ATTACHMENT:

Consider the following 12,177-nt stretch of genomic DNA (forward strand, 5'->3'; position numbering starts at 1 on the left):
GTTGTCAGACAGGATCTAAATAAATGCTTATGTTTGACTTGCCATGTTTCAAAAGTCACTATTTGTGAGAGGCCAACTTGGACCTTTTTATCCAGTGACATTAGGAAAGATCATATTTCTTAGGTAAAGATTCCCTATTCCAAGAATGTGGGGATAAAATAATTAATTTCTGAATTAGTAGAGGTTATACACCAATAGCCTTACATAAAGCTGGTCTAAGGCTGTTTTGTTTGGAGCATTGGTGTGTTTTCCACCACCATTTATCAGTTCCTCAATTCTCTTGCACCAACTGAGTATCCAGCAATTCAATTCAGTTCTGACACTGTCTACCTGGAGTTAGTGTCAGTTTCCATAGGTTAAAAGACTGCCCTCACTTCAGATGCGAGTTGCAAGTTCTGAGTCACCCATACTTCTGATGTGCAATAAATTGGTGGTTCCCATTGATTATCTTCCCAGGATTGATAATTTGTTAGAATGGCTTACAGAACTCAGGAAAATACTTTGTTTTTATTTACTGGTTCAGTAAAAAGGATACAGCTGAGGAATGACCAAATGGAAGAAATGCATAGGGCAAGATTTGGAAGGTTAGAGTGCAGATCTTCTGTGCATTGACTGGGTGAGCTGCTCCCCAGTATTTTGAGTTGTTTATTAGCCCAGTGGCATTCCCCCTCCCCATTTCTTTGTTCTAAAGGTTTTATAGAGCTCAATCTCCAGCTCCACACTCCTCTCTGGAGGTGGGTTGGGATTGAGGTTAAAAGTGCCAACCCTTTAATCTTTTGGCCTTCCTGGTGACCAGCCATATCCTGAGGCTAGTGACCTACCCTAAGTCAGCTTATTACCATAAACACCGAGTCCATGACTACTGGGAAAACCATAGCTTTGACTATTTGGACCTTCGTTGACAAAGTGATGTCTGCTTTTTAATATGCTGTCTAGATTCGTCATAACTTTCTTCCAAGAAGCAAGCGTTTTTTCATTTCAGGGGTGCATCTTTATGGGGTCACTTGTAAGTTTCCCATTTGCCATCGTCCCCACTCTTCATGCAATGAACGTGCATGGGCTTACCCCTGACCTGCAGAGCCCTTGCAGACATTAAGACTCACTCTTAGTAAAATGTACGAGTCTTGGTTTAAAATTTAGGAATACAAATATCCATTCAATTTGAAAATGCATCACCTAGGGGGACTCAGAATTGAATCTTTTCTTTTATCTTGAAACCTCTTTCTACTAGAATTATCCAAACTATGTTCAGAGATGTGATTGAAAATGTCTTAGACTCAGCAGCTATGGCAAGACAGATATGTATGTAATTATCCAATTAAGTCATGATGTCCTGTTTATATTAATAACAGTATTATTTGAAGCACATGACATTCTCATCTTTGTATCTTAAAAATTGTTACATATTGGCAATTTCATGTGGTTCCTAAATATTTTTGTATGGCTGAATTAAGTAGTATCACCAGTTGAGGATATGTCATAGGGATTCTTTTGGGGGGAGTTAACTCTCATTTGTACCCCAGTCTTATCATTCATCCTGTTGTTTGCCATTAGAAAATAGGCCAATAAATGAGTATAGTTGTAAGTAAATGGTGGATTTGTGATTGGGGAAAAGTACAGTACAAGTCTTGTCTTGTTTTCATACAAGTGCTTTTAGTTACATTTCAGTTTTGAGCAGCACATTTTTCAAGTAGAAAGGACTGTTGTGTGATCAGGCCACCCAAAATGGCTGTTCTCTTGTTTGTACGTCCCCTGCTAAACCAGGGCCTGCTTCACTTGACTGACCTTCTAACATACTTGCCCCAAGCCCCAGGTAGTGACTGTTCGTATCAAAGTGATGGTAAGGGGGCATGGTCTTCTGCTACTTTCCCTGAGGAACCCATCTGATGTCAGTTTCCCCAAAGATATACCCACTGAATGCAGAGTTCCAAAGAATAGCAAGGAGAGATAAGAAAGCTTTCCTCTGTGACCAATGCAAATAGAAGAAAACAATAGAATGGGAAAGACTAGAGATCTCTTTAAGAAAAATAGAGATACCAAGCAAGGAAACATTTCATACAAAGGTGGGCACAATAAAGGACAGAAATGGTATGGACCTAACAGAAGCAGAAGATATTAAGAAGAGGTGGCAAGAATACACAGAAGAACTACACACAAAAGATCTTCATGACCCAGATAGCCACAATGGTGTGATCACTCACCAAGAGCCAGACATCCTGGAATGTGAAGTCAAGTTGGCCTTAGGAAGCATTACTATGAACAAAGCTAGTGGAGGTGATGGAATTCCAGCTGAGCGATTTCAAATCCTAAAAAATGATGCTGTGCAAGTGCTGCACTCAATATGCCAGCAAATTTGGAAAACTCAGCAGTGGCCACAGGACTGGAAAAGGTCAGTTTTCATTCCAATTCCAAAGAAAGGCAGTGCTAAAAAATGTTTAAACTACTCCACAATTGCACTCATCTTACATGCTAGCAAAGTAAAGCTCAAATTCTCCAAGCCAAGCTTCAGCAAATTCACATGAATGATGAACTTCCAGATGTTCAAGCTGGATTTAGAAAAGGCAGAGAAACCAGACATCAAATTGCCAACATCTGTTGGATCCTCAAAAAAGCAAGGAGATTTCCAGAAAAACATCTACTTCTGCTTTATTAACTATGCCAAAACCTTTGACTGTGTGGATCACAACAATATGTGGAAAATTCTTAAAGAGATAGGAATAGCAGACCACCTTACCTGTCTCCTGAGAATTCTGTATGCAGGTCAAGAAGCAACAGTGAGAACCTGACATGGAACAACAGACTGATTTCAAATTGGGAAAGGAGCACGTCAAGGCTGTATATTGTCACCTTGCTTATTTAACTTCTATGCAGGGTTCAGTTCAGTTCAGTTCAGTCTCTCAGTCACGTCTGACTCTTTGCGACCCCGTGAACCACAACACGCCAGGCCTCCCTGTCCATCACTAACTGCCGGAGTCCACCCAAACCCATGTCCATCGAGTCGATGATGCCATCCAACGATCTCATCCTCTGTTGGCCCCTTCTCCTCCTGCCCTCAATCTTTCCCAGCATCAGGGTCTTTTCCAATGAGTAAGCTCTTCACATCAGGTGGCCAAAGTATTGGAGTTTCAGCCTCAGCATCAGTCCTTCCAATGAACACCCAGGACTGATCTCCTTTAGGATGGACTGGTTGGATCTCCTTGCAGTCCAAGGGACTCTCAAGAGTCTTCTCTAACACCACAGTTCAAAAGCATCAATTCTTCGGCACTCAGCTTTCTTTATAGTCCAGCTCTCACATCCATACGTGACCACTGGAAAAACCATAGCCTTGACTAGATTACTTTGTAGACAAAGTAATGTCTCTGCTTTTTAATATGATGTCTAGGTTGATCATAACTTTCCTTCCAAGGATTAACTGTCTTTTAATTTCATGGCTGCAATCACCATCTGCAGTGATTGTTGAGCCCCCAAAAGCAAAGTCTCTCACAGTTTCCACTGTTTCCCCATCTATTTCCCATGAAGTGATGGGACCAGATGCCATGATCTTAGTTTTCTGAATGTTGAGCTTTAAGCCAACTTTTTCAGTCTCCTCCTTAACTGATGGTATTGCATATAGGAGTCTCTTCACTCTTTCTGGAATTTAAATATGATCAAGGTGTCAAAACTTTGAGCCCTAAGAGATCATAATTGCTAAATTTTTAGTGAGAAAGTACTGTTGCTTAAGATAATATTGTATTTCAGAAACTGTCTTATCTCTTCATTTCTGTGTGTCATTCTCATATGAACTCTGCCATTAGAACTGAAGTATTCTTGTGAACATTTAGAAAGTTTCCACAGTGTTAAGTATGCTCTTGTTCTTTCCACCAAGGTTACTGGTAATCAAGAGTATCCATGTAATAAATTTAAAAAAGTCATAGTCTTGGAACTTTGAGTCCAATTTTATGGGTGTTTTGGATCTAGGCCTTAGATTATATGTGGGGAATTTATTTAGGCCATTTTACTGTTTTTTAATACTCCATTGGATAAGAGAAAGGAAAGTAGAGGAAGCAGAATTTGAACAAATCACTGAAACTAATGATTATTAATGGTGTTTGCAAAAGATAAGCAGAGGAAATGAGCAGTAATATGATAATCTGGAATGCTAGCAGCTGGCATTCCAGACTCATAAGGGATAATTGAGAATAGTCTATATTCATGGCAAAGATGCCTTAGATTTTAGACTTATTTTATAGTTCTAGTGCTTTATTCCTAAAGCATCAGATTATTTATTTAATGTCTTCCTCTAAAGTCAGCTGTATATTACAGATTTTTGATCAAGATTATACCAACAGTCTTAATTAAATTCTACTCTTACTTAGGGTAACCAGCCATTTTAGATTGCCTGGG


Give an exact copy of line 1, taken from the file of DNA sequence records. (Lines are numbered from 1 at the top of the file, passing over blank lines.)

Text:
Consider the following 12,177-nt stretch of genomic DNA (forward strand, 5'->3'; position numbering starts at 1 on the left):